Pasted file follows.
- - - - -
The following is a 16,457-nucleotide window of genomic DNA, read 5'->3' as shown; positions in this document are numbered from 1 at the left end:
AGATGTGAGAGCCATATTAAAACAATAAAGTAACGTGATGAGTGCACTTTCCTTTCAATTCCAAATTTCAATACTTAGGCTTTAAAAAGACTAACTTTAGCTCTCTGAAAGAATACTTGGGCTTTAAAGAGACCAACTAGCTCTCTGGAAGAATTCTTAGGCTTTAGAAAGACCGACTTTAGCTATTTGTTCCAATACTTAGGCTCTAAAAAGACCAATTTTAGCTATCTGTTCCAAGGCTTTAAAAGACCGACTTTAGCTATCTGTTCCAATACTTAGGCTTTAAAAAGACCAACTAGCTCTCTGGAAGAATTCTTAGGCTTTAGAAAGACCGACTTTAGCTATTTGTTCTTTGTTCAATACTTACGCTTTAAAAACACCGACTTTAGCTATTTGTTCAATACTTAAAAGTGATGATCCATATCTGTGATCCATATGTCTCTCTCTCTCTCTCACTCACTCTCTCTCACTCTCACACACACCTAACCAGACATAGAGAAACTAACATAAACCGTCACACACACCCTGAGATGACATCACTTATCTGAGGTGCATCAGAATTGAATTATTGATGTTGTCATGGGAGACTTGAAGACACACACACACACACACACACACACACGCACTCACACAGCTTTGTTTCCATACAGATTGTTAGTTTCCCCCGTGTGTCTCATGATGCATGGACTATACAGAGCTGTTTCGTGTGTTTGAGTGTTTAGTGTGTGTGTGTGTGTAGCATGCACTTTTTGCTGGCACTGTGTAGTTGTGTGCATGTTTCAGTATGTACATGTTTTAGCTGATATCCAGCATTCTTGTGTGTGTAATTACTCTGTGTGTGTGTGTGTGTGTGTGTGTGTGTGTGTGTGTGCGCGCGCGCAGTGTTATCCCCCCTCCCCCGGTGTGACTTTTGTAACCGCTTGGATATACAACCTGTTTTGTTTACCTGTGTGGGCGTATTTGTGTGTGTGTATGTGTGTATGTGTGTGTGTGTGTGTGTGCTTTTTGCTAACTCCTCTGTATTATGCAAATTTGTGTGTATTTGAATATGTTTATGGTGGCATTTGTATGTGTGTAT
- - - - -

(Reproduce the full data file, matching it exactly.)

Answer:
The following is a 16,457-nucleotide window of genomic DNA, read 5'->3' as shown; positions in this document are numbered from 1 at the left end:
AGATGTGAGAGCCATATTAAAACAATAAAGTAACGTGATGAGTGCACTTTCCTTTCAATTCCAAATTTCAATACTTAGGCTTTAAAAAGACTAACTTTAGCTCTCTGAAAGAATACTTGGGCTTTAAAGAGACCAACTAGCTCTCTGGAAGAATTCTTAGGCTTTAGAAAGACCGACTTTAGCTATTTGTTCCAATACTTAGGCTCTAAAAAGACCAATTTTAGCTATCTGTTCCAAGGCTTTAAAAGACCGACTTTAGCTATCTGTTCCAATACTTAGGCTTTAAAAAGACCAACTAGCTCTCTGGAAGAATTCTTAGGCTTTAGAAAGACCGACTTTAGCTATTTGTTCTTTGTTCAATACTTACGCTTTAAAAACACCGACTTTAGCTATTTGTTCAATACTTAAAAGTGATGATCCATATCTGTGATCCATATGTCTCTCTCTCTCTCTCACTCACTCTCTCTCACTCTCACACACACCTAACCAGACATAGAGAAACTAACATAAACCGTCACACACACCCTGAGATGACATCACTTATCTGAGGTGCATCAGAATTGAATTATTGATGTTGTCATGGGAGACTTGAAGACACACACACACACACACACACACACACGCACTCACACAGCTTTGTTTCCATACAGATTGTTAGTTTCCCCCGTGTGTCTCATGATGCATGGACTATACAGAGCTGTTTCGTGTGTTTGAGTGTTTAGTGTGTGTGTGTGTGTAGCATGCACTTTTTGCTGGCACTGTGTAGTTGTGTGCATGTTTCAGTATGTACATGTTTTAGCTGATATCCAGCATTCTTGTGTGTGTAATTACTCTGTGTGTGTGTGTGTGTGTGTGTGTGTGTGTGTGTGTGCGCGCGCGCAGTGTTATCCCCCCTCCCCCGGTGTGACTTTTGTAACCGCTTGGATATACAACCTGTTTTGTTTACCTGTGTGGGCGTATTTGTGTGTGTGTATGTGTGTATGTGTGTGTGTGTGTGTGTGCTTTTTGCTAACTCCTCTGTATTATGCAAATTTGTGTGTATTTGAATATGTTTATGGTGGCATTTGTATGTGTGTAT